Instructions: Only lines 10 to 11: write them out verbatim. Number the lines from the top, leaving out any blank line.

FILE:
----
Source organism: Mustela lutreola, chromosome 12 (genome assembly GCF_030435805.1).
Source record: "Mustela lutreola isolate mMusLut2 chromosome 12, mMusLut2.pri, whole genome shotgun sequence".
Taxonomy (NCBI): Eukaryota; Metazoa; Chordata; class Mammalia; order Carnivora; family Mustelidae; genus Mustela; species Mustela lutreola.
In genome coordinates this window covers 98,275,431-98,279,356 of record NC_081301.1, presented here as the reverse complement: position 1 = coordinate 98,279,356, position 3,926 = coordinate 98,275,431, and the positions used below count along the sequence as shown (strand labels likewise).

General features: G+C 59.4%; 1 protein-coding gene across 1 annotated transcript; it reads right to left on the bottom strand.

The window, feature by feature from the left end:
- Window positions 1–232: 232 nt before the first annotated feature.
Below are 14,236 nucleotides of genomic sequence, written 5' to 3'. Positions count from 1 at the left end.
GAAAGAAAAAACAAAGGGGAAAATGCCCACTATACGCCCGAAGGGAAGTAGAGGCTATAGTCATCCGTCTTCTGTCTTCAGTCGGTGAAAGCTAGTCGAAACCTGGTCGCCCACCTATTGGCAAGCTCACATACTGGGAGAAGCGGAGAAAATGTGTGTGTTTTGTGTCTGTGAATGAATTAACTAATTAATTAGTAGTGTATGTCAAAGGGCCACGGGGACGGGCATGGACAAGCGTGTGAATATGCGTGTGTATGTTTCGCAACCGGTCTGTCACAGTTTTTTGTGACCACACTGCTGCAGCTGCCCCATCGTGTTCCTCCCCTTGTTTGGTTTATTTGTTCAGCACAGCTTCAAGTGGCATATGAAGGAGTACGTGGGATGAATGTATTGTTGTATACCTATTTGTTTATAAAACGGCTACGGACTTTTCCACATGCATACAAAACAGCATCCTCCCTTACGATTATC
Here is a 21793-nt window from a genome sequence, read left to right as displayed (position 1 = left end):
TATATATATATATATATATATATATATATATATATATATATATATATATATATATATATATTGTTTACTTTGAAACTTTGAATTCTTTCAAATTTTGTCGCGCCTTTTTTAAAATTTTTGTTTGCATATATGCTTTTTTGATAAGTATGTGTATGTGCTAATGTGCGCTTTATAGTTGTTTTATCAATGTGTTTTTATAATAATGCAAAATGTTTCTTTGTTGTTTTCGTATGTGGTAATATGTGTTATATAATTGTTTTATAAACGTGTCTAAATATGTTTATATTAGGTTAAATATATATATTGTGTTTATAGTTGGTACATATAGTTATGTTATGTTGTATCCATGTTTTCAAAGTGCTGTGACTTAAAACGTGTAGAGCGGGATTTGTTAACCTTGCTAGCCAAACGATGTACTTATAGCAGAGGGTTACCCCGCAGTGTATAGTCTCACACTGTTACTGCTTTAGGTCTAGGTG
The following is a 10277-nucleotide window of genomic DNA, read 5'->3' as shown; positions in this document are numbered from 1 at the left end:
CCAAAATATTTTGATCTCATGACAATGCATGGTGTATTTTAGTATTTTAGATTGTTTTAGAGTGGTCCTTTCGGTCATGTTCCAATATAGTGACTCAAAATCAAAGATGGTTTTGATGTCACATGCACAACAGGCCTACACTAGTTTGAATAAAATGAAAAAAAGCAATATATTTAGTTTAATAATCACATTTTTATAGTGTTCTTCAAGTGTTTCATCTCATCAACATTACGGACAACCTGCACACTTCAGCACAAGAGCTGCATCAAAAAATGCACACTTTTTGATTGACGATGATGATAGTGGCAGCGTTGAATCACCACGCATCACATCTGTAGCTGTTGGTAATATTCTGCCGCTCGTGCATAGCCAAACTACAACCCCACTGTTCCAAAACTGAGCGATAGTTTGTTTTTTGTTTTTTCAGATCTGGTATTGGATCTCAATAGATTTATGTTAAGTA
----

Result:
Here is a 21793-nt window from a genome sequence, read left to right as displayed (position 1 = left end):
TATATATATATATATATATATATATATATATATATATATATATATATATATATATATATATTGTTTACTTTGAAACTTTGAATTCTTTCAAATTTTGTCGCGCCTTTTTTAAAATTTTTGTTTGCATATATGCTTTTTTGATAAGTATGTGTATGTGCTAATGTGCGCTTTATAGTTGTTTTATCAATGTGTTTTTATAATAATGCAAAATGTTTCTTTGTTGTTTTCGTATGTGGTAATATGTGTTATATAATTGTTTTATAAACGTGTCTAAATATGTTTATATTAGGTTAAATATATATATTGTGTTTATAGTTGGTACATATAGTTATGTTATGTTGTATCCATGTTTTCAAAGTGCTGTGACTTAAAACGTGTAGAGCGGGATTTGTTAACCTTGCTAGCCAAACGATGTACTTATAGCAGAGGGTTACCCCGCAGTGTATAGTCTCACACTGTTACTGCTTTAGGTCTAGGTG